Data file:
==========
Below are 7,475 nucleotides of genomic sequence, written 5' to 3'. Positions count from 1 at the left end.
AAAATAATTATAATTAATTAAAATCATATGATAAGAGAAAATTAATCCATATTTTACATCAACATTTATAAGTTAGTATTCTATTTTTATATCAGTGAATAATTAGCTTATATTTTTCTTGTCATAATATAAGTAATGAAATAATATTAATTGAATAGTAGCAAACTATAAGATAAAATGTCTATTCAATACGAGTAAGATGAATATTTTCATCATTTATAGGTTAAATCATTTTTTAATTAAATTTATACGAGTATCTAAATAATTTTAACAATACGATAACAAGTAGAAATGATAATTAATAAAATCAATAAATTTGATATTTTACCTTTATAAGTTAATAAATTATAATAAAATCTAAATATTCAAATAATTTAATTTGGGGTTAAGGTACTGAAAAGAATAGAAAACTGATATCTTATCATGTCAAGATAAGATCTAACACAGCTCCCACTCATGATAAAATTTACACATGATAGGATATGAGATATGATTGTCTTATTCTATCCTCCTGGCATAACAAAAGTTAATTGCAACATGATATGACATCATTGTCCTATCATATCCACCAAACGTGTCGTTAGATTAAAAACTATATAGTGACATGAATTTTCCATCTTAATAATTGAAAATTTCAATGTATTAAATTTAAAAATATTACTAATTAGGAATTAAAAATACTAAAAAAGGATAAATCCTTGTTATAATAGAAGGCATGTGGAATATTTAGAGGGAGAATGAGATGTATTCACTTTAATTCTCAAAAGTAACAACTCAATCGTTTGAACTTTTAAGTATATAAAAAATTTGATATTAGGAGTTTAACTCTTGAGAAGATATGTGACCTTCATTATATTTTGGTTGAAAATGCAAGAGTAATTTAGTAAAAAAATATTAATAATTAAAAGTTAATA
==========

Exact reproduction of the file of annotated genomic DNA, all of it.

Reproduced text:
Below are 7,475 nucleotides of genomic sequence, written 5' to 3'. Positions count from 1 at the left end.
AAAATAATTATAATTAATTAAAATCATATGATAAGAGAAAATTAATCCATATTTTACATCAACATTTATAAGTTAGTATTCTATTTTTATATCAGTGAATAATTAGCTTATATTTTTCTTGTCATAATATAAGTAATGAAATAATATTAATTGAATAGTAGCAAACTATAAGATAAAATGTCTATTCAATACGAGTAAGATGAATATTTTCATCATTTATAGGTTAAATCATTTTTTAATTAAATTTATACGAGTATCTAAATAATTTTAACAATACGATAACAAGTAGAAATGATAATTAATAAAATCAATAAATTTGATATTTTACCTTTATAAGTTAATAAATTATAATAAAATCTAAATATTCAAATAATTTAATTTGGGGTTAAGGTACTGAAAAGAATAGAAAACTGATATCTTATCATGTCAAGATAAGATCTAACACAGCTCCCACTCATGATAAAATTTACACATGATAGGATATGAGATATGATTGTCTTATTCTATCCTCCTGGCATAACAAAAGTTAATTGCAACATGATATGACATCATTGTCCTATCATATCCACCAAACGTGTCGTTAGATTAAAAACTATATAGTGACATGAATTTTCCATCTTAATAATTGAAAATTTCAATGTATTAAATTTAAAAATATTACTAATTAGGAATTAAAAATACTAAAAAAGGATAAATCCTTGTTATAATAGAAGGCATGTGGAATATTTAGAGGGAGAATGAGATGTATTCACTTTAATTCTCAAAAGTAACAACTCAATCGTTTGAACTTTTAAGTATATAAAAAATTTGATATTAGGAGTTTAACTCTTGAGAAGATATGTGACCTTCATTATATTTTGGTTGAAAATGCAAGAGTAATTTAGTAAAAAAATATTAATAATTAAAAGTTAATA